Introduction to lp_solve 18.104.22.168
What is lp_solve and what is it not? The simple answer is, lp_solve is a Mixed Integer Linear Programming (MILP) solver.
And what is Linear Programming? See "What is Linear Programming?" and "Oh, and we also want to solve it as an integer program." for a brief description. Also see Formulation of an lp problem in lpsolve.
lp_solve is a free (see LGPL for the GNU lesser general public license)
linear (integer) programming solver based on the revised simplex method and the Branch-and-bound method
for the integers.
lp_solve has its own community via the Yahoo group http://groups.yahoo.com/group/lp_solve/. There you can find the latest sources, executables for the common platforms, examples, manuals and a message board where people can share their thoughts on lp_solve.
lp_solve was originally developed by Michel Berkelaar at Eindhoven University of Technology.
The work of Jeroen Dirks made the transition from the basic version 1.5 to the full version 2.0 possible.
He contributed the procedural interface, a built-in MPS reader, and many fixes and enhancements to the code.
At that point there was also a Java port of lp_solve 2.0. This was not a Java native interface (JNI) to the C
library, but rather a translation of the algorithm (ver 2.0) from C into Java. It was also very limited
This meant that it did not keep up with lp_solve as it evolved.
Starting at version 3.0, lp_solve is released under the LGPL license. Before the code could only be used for
non-commercial purposes. Many other people also contributed to lp_solve, but there was no track of them. Sorry
if you are not mentioned.
Development was stagnated for some time at version 3.2, but now it is again alive and well via the new
developers Kjell Eikland and Peter Notebaert.
But also other people help to improve the product.
For example the new Java interface to lp_solve was made by Juergen Ebert.
It is a JNI interface that supports the full functionality of lp_solve. He did a great job. We encourage other people to participate in the development of lp_solve.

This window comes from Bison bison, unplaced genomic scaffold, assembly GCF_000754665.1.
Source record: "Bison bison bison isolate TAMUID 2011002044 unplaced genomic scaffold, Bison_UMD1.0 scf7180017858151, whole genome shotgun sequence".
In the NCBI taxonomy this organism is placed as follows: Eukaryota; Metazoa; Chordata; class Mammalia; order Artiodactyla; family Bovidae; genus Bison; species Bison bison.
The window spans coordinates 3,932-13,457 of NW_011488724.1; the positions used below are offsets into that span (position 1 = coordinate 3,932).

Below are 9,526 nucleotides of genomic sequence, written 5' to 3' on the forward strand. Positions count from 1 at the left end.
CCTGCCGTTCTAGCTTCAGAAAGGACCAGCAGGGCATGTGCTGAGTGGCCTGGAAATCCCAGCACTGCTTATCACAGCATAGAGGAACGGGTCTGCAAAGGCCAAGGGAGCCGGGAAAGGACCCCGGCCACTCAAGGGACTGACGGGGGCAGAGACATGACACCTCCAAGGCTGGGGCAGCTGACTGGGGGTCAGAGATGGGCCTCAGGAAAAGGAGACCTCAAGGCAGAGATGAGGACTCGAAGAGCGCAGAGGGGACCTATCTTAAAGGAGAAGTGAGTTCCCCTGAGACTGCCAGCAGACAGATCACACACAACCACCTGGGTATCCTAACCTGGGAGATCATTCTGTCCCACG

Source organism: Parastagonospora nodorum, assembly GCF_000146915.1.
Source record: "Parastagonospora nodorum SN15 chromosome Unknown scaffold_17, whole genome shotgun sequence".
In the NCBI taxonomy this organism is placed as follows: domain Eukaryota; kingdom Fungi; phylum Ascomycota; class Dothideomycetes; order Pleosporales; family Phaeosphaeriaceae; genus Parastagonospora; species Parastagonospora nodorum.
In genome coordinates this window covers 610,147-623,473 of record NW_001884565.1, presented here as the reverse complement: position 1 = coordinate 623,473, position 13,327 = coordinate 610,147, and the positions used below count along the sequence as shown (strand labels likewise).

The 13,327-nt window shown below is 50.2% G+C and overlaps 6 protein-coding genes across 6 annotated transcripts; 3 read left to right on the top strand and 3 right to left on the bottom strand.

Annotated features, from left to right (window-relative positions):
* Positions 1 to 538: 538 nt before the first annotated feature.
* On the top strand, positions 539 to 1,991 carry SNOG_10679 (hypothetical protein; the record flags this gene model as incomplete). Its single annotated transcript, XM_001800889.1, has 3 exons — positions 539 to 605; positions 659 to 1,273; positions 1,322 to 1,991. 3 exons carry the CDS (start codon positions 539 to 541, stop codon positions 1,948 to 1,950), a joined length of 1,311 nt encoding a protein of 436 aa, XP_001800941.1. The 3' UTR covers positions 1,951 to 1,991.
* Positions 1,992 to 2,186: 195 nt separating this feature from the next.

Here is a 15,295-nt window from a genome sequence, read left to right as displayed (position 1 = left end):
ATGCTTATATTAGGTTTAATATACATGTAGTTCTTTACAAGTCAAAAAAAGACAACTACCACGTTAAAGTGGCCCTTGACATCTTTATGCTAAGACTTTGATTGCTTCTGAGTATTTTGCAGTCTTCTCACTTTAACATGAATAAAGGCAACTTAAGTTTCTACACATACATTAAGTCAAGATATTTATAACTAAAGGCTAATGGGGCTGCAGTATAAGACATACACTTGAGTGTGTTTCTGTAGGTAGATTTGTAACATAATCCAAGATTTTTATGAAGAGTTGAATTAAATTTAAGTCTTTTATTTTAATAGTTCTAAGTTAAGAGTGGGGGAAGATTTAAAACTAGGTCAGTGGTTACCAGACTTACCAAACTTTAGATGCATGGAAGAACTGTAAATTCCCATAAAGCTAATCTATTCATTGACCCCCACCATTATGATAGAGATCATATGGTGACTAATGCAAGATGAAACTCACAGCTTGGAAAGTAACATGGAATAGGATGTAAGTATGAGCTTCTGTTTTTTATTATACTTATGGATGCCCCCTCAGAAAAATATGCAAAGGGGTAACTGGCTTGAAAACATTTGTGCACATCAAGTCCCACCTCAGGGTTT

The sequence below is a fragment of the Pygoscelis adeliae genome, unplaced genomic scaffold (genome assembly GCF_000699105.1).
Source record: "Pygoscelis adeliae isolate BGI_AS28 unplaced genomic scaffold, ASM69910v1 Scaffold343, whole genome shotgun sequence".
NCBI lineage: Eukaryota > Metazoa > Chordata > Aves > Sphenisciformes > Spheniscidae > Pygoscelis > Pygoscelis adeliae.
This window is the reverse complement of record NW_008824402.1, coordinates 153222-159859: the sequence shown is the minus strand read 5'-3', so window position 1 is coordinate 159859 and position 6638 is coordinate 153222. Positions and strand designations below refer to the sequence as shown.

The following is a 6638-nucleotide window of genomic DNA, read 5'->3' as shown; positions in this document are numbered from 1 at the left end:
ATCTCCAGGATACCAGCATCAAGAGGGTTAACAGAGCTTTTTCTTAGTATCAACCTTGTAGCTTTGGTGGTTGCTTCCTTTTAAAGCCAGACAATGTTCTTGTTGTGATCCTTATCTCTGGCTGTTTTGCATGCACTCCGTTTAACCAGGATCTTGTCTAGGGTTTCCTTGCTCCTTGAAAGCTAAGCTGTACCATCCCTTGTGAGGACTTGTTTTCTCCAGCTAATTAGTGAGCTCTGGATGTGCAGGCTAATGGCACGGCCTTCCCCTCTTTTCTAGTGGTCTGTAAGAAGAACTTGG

Basically, lp_solve is a library, a set of routines, called the API that can be called from almost any programming language to solve MILP problems. There are several ways to pass the data to the library:
Via the APIThe API is a set of routines that can be called from a programming language to build the model in memory, solve it and return the results. There are many API routines to perform many possible tasks and set several options. See lp_solve API reference for an overview.
Via input files
Standard, lp_solve supports several input files types.
The common known MPS format (see mps-format) is supported by most solvers, but
it is not very readable for humans. Another format is the lp format (see lp-format)
that is more readable. lp_solve has the unique ability to use user-written routines to input the model
(see External Language Interface).
See read_mps, read_freemps, read_MPS, read_freeMPS and read_lp, read_LP for
the API calls to read the model from file.
Via an IDE
Thanks to Henri Gourvest, there is now also an IDE program called LPSolve IDE that uses the API to provide a Windows application to solve models. See LPSolve IDE for its usage. With this program you don't have to know anything of API or computer programming languages. You can just provide your model to the program and it will solve the model and give you the result.
As already stated, lp_solve can be called from many programming language. Among them are C, C++, Pascal, Delphi, Java, VB, C#, VB.NET, Excel. But let this list not be a limitation. Any programming language capable of calling external libraries (DLLs under Windows, Shared libraries (.so) under Unix/Linux) can call lp_solve.
Here is a list of some key features of lp_solve: